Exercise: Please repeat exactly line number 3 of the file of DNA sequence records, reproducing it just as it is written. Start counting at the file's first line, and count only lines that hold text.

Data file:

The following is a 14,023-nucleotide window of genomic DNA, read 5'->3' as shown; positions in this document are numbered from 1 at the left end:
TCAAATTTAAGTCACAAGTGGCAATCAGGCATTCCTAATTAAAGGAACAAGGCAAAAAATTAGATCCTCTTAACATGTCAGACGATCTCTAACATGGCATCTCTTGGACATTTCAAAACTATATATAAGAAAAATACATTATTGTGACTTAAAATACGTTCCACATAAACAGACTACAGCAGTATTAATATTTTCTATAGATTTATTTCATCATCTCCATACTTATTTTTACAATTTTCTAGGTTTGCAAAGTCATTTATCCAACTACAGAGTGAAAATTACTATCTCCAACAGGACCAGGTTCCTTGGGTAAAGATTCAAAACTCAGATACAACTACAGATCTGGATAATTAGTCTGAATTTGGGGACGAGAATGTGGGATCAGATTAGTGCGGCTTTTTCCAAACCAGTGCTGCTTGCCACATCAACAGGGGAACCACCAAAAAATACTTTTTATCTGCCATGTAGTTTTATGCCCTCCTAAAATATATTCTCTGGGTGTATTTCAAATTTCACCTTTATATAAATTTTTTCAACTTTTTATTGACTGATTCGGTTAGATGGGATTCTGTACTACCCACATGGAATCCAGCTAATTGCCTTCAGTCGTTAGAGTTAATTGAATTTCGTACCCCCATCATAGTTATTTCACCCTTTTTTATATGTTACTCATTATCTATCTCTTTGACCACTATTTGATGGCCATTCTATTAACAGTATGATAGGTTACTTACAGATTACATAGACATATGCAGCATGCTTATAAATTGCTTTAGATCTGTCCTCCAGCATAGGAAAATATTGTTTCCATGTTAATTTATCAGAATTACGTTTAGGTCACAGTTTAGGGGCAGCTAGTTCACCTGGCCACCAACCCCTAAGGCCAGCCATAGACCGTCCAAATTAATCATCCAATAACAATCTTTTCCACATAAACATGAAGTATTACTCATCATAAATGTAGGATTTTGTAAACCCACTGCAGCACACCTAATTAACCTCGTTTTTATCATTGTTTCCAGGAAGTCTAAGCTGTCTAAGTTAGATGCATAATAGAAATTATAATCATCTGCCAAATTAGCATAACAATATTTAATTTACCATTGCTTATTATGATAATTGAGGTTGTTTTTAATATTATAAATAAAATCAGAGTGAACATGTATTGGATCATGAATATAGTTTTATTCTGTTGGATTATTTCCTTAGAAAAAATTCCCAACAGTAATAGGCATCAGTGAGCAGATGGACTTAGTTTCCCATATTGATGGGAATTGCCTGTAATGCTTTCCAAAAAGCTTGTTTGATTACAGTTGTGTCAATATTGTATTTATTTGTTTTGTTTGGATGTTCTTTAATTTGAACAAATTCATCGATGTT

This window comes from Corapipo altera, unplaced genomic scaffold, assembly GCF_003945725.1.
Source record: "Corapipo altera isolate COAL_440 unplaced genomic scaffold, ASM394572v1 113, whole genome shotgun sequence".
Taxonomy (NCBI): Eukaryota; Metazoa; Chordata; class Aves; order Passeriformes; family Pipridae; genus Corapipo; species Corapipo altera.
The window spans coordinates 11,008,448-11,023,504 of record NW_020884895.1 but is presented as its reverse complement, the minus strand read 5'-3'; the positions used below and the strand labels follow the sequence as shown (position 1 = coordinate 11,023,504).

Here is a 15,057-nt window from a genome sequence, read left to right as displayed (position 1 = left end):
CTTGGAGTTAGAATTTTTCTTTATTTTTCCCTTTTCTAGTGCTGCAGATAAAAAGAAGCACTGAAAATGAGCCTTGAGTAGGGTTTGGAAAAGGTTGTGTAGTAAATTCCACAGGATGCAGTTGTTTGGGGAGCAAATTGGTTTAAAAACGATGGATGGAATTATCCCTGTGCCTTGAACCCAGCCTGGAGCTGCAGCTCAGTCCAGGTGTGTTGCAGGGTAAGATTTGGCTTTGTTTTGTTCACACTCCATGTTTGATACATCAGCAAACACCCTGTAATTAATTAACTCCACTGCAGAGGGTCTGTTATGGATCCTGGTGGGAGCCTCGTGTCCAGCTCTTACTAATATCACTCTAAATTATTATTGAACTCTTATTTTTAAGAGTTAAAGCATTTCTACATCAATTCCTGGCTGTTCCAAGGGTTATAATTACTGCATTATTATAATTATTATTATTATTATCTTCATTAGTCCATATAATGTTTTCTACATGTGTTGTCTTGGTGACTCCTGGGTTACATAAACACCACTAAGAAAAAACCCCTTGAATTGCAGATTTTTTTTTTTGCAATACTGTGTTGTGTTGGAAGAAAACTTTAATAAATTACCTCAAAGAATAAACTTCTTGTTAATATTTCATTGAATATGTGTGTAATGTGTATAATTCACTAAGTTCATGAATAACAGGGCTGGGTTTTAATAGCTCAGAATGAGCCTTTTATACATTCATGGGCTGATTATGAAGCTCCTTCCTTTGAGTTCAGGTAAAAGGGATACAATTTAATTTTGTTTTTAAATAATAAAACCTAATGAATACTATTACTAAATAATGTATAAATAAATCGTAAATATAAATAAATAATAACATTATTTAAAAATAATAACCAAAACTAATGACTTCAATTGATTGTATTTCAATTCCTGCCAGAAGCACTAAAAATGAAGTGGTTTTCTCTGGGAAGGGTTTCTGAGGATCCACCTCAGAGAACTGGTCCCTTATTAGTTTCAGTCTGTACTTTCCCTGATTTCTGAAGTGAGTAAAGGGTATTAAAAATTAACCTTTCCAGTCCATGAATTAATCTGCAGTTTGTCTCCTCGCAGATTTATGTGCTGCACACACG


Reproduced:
This window comes from Corapipo altera, unplaced genomic scaffold, assembly GCF_003945725.1.